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Bob and Doug McKenzie take on a worthy cause, eh

The McKenzie brothers, Bob (Rick Moranis, left) and Doug (Dave Thomas) became icons on the SCTV comedy show in the early 1980s.

Globe and Mail Update

On Tuesday, at The Second City Theatre in Toronto, Canadian comic legends such Dave Thomas, Rick Moranis, Martin Short, Dan Aykroyd, Catherine O'Hara, Eugene Levy and Joe Flaherty, along with members of the Kids in the Hall and musicians Ian Thomas and Murray McLauchlan, will perform at Take Off, Eh!

The sold-out event is in benefit of Spinal Cord Injury Ontario and Jake Thomas, the son of Ian and nephew of Dave who was recently left paralyzed from the waist down after a snowmobiling accident.

Expected highlights include the reunion of Bob and Doug McKenzie, the beloved SCTV creations of Thomas and Moranis. The Globe spoke with Thomas from Los Angeles.

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The need for this benefit show is unfortunate, but the talent assembled is incredible. How did it come together?

This all started with Martin Short. When I was telling him about my nephew Jake and his situation, he suggested we do a show, to generate money for him. I told him I didn't want to impose, and he said, "Nonsense, don't be ridiculous. If it was my kid, I would impose on you." I was very touched, and surprised at how quickly everyone agreed to do the show.

With all of the comedic giants scheduled to appear, are you surprised that the most attention has gone to your Bob and Doug McKenzie reunion with Rick Moranis?

Rick and I feel Canada has embraced Bob and Doug as Canadian icons. We feel kind of honoured. America has lots of icons. George Washington, Superman, Batman, Abe Lincoln, the eagle. Canada doesn't have as many. Once you get past a Mountie and a beaver, it slims out pretty quickly.

Is it iconic in a good way, the stereotypical hoser thing?

If you embrace it with a sense of humour, I'm sure it's fine. In their essence and at their heart, Bob and Doug are good-natured, loveable, gentle characters. They don't have any sharp edges. They're easy to embrace.

Given their diet of beer and back bacon, have Bob and Doug aged well?

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We'll be dealing with that in the show [laughs]. Because they were always cartoon characters anyway, like the Canadian Muppets, with their toques and parkas, there is a timelessness to their image. They were fun to do back then, but a little harder to do now, because we're trying to recapture something. It's different. And we've never done it in front of a live audience.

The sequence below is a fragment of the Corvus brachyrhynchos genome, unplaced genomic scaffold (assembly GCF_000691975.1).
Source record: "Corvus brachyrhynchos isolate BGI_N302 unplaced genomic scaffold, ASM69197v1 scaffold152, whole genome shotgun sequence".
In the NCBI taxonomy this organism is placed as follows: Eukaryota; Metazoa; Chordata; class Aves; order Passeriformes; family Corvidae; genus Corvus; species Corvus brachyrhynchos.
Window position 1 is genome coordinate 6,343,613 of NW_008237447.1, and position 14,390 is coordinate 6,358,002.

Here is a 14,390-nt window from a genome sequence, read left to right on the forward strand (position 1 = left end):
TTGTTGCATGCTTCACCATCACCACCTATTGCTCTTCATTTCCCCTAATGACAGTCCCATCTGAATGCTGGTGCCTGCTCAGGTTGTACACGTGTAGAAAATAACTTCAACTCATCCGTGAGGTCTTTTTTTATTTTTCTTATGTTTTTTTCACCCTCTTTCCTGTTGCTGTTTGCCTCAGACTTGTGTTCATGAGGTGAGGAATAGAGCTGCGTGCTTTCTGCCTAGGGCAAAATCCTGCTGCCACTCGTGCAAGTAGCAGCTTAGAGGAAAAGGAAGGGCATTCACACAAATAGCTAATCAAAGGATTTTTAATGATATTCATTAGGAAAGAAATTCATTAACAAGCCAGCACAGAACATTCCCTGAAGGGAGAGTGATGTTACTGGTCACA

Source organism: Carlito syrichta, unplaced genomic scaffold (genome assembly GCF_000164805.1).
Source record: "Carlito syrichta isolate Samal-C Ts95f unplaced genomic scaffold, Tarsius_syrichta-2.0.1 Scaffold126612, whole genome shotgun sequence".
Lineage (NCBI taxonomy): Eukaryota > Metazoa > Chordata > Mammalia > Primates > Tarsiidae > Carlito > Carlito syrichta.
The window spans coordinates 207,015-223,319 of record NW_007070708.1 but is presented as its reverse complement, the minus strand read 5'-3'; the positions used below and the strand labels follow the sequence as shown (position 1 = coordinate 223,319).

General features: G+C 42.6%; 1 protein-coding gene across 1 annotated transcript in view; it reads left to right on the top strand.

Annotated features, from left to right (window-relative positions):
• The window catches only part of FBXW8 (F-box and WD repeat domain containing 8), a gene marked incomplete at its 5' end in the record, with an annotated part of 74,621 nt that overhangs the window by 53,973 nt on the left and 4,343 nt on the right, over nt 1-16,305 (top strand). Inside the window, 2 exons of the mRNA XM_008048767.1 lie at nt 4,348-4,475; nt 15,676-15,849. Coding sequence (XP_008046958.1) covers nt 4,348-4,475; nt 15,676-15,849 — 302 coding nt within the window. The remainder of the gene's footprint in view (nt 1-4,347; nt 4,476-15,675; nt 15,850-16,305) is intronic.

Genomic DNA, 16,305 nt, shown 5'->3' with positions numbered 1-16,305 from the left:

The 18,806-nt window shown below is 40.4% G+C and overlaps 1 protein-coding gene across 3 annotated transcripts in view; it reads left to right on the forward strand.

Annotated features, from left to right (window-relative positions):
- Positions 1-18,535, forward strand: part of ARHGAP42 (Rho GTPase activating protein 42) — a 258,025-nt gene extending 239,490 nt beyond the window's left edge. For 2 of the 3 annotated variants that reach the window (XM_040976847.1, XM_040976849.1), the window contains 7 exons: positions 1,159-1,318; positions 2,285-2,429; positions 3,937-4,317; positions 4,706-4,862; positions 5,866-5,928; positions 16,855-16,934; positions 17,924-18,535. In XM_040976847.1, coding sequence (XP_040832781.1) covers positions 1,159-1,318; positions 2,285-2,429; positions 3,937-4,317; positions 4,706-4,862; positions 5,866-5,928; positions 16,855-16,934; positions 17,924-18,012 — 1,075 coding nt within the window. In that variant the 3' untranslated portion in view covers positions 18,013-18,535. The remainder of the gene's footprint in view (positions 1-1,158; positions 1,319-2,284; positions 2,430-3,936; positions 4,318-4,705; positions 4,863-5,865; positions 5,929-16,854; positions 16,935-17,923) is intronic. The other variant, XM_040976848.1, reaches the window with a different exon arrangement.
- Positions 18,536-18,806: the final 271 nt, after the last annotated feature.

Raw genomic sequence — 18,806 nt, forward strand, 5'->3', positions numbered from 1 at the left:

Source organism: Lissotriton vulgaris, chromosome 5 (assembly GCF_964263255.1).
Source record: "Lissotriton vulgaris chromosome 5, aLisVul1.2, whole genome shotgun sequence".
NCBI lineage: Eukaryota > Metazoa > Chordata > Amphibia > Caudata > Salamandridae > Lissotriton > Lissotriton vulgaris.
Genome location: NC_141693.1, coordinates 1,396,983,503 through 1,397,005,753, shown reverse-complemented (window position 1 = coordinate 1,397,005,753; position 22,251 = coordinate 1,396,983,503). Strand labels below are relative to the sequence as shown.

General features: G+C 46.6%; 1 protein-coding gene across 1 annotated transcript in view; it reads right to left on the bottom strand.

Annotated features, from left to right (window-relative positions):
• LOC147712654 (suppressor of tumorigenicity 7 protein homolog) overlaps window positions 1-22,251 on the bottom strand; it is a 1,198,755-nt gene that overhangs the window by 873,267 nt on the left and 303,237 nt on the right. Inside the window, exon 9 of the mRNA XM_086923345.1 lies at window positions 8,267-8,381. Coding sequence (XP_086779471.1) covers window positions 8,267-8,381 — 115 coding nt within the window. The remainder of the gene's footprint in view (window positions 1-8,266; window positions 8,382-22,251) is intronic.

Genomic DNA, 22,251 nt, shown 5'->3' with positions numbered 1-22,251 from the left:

With all these Canada 150 events on July 1, I'm wondering why Bob and Doug weren't a part of that party.

Nobody asked us. And, as far as I know, nobody asked Dan Aykroyd or Martin Short or Kids in the Hall or any of the Canadian comedians I know. Which is fine. They're under no obligation.

Which Canadian comedian just flat-out cracks you up?

Right now the guy who makes me laugh the most is Norm Macdonald. He's just so laid-back. His jokes sneak up on you. One of his bits goes [Thomas adopts Macdonald's slack, nasal tone], "People tell me about Iraq and Iran and worrying about North Korea and how they might attack us. I tell ya, one country I'm far more worried about, and that's Germany. I don't know if any of you folks are history buffs or not, but a couple of times in the last century, Germany went to war. And they picked as their enemy the world. And it was actually kind of close, both times!" It's just a very funny observation.

One of your memorable imitations is of Walter Cronkite. In light of Peter Mansbridge retiring, and the question of whether he'll be replaced by one person or by multiple people, do you think people want that lone anchor to tell you the news?

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I like the trusted voice of one person out there. But right now, with the media under attack, the media needs to shore up its credibility. I think a lot of news anchors need to stop appearing in movies, where they play a news anchor in a monster robot film.

There was a time when news wasn't expected to be a profitable division for a network. Somebody like Walter Cronkite could sit behind the desk and be a trusted and believable voice that would tell you not just the truth, but what was important.

And with his "And that's the way it is" authority, right?

Yeah. I mean, you can tell the truth about Justin Bieber. But there's a tendency in modern media to give all items equal footing, whether it's talking about the prime minister of England or the president of the United States or Justin Bieber or Blac Chyna. I don't know, maybe I'm just old-fashioned.

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About the Author

Brad Wheeler is an arts reporter with The Globe and Mail. More

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